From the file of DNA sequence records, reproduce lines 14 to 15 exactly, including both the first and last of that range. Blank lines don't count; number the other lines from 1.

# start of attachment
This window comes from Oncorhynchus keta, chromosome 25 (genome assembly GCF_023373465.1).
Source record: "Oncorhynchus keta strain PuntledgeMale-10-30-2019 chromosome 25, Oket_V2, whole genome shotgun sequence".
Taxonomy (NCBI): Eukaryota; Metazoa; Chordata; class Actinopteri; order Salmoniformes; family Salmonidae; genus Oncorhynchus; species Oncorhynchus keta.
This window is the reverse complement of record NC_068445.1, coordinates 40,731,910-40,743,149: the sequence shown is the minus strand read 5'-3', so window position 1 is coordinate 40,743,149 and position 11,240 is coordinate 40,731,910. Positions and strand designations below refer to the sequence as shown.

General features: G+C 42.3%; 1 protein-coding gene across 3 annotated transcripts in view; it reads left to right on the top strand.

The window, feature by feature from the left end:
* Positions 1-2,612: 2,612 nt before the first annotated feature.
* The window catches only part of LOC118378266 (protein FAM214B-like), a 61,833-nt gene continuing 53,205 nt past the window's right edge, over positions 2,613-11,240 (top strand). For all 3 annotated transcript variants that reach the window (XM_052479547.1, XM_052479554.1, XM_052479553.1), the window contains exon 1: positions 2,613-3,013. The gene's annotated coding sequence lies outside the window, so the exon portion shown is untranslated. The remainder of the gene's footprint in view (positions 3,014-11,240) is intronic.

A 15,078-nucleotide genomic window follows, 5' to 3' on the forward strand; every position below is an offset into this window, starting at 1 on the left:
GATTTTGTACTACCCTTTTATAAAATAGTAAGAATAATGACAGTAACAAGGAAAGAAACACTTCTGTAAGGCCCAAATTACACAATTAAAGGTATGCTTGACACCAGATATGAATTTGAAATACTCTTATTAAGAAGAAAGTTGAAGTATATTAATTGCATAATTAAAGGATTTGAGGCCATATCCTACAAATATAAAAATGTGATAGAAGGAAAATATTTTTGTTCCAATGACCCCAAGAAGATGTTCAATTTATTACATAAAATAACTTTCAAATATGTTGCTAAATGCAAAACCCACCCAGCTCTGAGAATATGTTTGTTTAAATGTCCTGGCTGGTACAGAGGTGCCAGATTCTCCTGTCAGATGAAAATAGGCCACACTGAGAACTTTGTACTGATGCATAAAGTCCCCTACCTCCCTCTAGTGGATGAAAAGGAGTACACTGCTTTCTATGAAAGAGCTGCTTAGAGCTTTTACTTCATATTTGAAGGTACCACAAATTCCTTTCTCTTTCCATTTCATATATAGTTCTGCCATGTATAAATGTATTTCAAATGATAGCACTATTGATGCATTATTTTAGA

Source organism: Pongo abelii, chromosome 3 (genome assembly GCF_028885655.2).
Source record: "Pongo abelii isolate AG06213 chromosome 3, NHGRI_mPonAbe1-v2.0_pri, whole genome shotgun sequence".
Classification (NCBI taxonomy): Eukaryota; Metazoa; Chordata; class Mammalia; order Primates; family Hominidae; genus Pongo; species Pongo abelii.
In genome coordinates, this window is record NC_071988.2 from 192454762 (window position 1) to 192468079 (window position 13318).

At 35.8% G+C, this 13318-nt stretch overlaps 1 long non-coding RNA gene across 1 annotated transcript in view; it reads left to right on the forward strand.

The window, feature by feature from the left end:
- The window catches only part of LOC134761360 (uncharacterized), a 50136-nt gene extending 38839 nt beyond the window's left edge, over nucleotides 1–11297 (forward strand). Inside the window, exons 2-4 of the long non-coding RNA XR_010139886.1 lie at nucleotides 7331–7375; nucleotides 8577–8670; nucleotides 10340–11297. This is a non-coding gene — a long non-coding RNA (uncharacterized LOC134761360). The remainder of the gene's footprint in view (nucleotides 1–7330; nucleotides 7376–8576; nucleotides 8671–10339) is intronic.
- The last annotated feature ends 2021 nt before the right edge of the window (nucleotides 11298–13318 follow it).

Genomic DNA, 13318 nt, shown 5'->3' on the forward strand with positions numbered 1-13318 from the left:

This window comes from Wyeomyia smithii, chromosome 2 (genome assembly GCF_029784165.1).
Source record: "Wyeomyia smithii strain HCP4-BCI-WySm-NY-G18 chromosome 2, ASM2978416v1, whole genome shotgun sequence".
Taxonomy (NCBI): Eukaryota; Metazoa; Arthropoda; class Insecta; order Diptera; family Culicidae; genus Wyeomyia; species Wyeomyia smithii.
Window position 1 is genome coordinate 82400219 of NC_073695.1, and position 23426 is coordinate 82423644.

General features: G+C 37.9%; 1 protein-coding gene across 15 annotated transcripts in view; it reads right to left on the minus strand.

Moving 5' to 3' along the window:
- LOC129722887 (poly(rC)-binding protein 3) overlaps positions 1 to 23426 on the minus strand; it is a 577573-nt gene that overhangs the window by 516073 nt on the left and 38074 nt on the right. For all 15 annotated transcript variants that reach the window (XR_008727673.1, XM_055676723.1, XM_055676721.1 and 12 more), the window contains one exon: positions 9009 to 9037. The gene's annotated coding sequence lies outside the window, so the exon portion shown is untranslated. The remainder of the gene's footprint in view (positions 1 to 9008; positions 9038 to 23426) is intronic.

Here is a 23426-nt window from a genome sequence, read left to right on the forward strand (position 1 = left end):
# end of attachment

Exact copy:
In genome coordinates, this window is record NC_071988.2 from 192454762 (window position 1) to 192468079 (window position 13318).

At 35.8% G+C, this 13318-nt stretch overlaps 1 long non-coding RNA gene across 1 annotated transcript in view; it reads left to right on the forward strand.